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ICBC chair and mega casino developer have a past

The Insurance Corp. of British Columbia's (ICBC) chair has a longstanding business relationship with Paragon Gaming Inc., the Las Vegas-based firm that recently inked a deal to build a mega casino in Vancouver, Public Eye has exclusively learned.

The Insurance Corp. of British Columbia's (ICBC) chair has a longstanding business relationship with Paragon Gaming Inc., the Las Vegas-based firm that recently inked a deal to build a mega casino in Vancouver, Public Eye has exclusively learned.

A spokesperson for Paragon Gaming has stated T. Richard Turner wasn't involved in securing that deal. However, he will continue to be involved with the company that will oversee that new entertainment complex.

Turner is a provincial Liberal donor and was chair of the British Columbia Lottery Corp. until he resigned on Dec. 9, 2005.

Seven months later, he became one of the directors of the Paragon Gaming division that purchased Vancouver's Edgewater Casino on Sept. 1, 2006 following negotiations dating back to at least May of that year.

That firm, Paragon BC ULC, amalgamated with a numbered company on Oct. 31, 2006 to become Edgewater Casino ULC.

Turner serves on the board of the amalgamated company - which operates the casino - along with Paragon Gaming co-founders Diana Bennett and Scott Mentke.

Paragon Gaming spokesperson Naomi Strasser described Turner as a "minority investor" in Edgewater who is "not active" in the casino's "day to day operations." Although Paragon Gaming does "appreciate his role within our company."

Last week, the government announced one of Paragon Gaming's other divisions, Paragon Development Inc., had signed a 70-year lease agreement with PavCo to develop an entertainment complex attached to BC Place.

PavCo is the Crown corporation that runs the stadium.

The $450-million complex will feature two hotels and a casino with up to 1,500 slot machines and 150 tables, subject to municipal approval,

According to a government news release, Edgewater Casino, which has 493 slot machines and 65 tables, will close once the new complex is ready for occupation.

Paragon won the right to develop that complex following a "competitive bidding process that attracted multiple proposals."

Strasser stated Turner "was not involved in Paragon's response to the public request for proposals for the development of the lands surrounding BC Place."

However, he "will continue as a member of the board of directors for the new entertainment destination at BC Place."

The insurance corporation declined comment on Turner's relationship with Paragon because "this is not an ICBC issue."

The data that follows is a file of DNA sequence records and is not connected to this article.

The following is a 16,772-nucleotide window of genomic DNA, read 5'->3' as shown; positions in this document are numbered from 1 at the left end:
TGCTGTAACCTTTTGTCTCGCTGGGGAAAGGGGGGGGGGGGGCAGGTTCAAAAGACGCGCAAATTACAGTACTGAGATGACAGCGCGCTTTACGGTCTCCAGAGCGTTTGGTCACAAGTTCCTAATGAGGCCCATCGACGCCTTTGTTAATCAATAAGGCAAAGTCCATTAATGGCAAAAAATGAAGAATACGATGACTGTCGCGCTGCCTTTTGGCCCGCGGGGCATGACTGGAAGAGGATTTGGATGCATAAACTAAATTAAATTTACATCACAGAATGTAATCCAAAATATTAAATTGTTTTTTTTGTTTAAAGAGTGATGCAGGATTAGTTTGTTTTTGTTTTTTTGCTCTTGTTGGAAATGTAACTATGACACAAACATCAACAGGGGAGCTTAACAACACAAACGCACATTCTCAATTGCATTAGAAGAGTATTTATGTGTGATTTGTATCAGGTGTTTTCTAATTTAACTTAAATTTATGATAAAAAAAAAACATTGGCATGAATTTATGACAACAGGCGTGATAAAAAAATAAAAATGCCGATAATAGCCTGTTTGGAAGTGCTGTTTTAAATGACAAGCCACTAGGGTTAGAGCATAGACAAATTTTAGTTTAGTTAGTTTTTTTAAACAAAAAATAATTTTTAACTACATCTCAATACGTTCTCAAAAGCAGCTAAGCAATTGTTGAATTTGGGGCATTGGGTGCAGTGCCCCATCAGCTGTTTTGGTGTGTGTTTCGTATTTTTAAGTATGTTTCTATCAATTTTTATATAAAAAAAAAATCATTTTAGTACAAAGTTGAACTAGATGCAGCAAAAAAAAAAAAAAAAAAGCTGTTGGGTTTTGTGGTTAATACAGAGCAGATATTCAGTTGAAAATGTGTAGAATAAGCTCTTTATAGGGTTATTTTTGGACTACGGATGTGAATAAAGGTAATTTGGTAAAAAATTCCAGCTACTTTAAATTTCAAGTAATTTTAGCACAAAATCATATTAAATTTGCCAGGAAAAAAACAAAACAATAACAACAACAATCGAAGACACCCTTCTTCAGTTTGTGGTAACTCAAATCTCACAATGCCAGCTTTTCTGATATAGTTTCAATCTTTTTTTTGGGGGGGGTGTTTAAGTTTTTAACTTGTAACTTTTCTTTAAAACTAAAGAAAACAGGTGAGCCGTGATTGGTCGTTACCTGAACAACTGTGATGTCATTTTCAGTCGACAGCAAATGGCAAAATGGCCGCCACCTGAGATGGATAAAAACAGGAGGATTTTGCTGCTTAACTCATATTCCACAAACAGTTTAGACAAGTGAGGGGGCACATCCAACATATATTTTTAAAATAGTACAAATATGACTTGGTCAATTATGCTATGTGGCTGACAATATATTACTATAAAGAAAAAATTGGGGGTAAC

Turner was "not available" to speak with Public Eye, according to Cheryl Nelson, the office manager at his company TitanStar Capital Corp.

PavCo didn't respond to a request for comment by deadline.

According to Elections British Columbia, Turner has personally contributed $17,600 to British Columbia's governing party between 2005 and the recent election period.

His companies TitanStar Capital and TitanStar Holdings Inc. have donated a further $52,400.

Of that amount, $50,000 was recorded as being contributed on May 12, 2009 - just as British Columbians were headed to the polls.

The Campbell administration appointed Turner chair of BCLC in Dec. 2001. He was named chair of ICBC in Dec. 2003.

Turner was also a board member for the Vancouver Organizing Committee for the 2010 Olympic and Paralympic Winter Games.

The house always wins

British Columbia Lottery Corp. wants to keep its cards even closer to its chest.

The Crown corporation is recommending dramatic legal changes that would make it even more difficult for British Columbians to find out its secrets.

Under the province's existing freedom of information legislation, BCLC can refuse to release information that could result that would result in "undue financial loss or gain" for a third party.

But the corporation, in a submission to the committee of MLAs reviewing that legislation, argues there "should be a broader acceptance of its records having potential commercial value. "

The reason: because it operates in a business environment where competitors in other jurisdiction may not be subject to freedom of information requests.

As a result, it wants to be able to refuse to release information could result in "any financial loss or gain" for a third party.

The corporation is also asking for the power to impede those who file a "large or complex volume of requests... over a short time frame."

And it no longer wants to be required to disclose its policy manuals to whoever asks for them, regardless of whether they've filed a freedom of information request.

Fancy that!

Sean Holman is editor of the online provincial political news journal Public Eye (publiceyeonline.com). He can be reached at editorial@publiceyeonline.com.

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